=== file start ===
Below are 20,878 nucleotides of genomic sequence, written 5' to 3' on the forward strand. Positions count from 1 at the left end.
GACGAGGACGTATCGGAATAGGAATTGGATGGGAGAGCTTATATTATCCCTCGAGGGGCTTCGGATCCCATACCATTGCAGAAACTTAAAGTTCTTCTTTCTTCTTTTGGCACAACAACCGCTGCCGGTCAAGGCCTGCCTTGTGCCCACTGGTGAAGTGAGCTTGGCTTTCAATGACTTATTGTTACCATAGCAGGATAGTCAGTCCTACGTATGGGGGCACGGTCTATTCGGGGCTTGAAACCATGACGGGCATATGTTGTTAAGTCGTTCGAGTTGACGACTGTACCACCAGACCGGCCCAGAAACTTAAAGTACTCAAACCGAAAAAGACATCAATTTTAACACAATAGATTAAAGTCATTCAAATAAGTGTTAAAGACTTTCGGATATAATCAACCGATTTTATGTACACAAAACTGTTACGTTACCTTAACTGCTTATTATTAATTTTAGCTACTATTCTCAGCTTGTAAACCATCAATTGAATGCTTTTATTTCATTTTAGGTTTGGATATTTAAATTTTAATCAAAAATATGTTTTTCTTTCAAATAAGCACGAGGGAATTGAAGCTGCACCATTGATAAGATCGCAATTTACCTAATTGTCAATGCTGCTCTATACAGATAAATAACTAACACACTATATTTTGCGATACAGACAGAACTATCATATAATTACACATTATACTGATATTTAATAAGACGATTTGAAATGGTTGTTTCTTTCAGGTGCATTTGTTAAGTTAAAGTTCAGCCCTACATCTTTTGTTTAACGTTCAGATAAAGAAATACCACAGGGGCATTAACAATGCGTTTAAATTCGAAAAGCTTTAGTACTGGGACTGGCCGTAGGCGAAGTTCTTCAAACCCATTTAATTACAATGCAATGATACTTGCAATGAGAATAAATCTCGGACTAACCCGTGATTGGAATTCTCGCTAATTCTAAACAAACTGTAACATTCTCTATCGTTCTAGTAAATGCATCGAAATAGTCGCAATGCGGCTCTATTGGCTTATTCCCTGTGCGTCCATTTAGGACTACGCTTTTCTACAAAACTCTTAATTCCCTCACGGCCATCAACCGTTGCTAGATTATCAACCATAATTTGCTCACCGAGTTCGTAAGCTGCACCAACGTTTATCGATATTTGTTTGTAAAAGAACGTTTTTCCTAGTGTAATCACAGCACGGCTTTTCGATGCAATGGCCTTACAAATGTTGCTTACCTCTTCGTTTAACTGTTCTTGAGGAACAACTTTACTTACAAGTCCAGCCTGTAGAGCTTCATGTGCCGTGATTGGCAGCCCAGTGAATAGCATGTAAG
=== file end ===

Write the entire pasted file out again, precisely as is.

Below are 20,878 nucleotides of genomic sequence, written 5' to 3' on the forward strand. Positions count from 1 at the left end.
GACGAGGACGTATCGGAATAGGAATTGGATGGGAGAGCTTATATTATCCCTCGAGGGGCTTCGGATCCCATACCATTGCAGAAACTTAAAGTTCTTCTTTCTTCTTTTGGCACAACAACCGCTGCCGGTCAAGGCCTGCCTTGTGCCCACTGGTGAAGTGAGCTTGGCTTTCAATGACTTATTGTTACCATAGCAGGATAGTCAGTCCTACGTATGGGGGCACGGTCTATTCGGGGCTTGAAACCATGACGGGCATATGTTGTTAAGTCGTTCGAGTTGACGACTGTACCACCAGACCGGCCCAGAAACTTAAAGTACTCAAACCGAAAAAGACATCAATTTTAACACAATAGATTAAAGTCATTCAAATAAGTGTTAAAGACTTTCGGATATAATCAACCGATTTTATGTACACAAAACTGTTACGTTACCTTAACTGCTTATTATTAATTTTAGCTACTATTCTCAGCTTGTAAACCATCAATTGAATGCTTTTATTTCATTTTAGGTTTGGATATTTAAATTTTAATCAAAAATATGTTTTTCTTTCAAATAAGCACGAGGGAATTGAAGCTGCACCATTGATAAGATCGCAATTTACCTAATTGTCAATGCTGCTCTATACAGATAAATAACTAACACACTATATTTTGCGATACAGACAGAACTATCATATAATTACACATTATACTGATATTTAATAAGACGATTTGAAATGGTTGTTTCTTTCAGGTGCATTTGTTAAGTTAAAGTTCAGCCCTACATCTTTTGTTTAACGTTCAGATAAAGAAATACCACAGGGGCATTAACAATGCGTTTAAATTCGAAAAGCTTTAGTACTGGGACTGGCCGTAGGCGAAGTTCTTCAAACCCATTTAATTACAATGCAATGATACTTGCAATGAGAATAAATCTCGGACTAACCCGTGATTGGAATTCTCGCTAATTCTAAACAAACTGTAACATTCTCTATCGTTCTAGTAAATGCATCGAAATAGTCGCAATGCGGCTCTATTGGCTTATTCCCTGTGCGTCCATTTAGGACTACGCTTTTCTACAAAACTCTTAATTCCCTCACGGCCATCAACCGTTGCTAGATTATCAACCATAATTTGCTCACCGAGTTCGTAAGCTGCACCAACGTTTATCGATATTTGTTTGTAAAAGAACGTTTTTCCTAGTGTAATCACAGCACGGCTTTTCGATGCAATGGCCTTACAAATGTTGCTTACCTCTTCGTTTAACTGTTCTTGAGGAACAACTTTACTTACAAGTCCAGCCTGTAGAGCTTCATGTGCCGTGATTGGCAGCCCAGTGAATAGCATGTAAG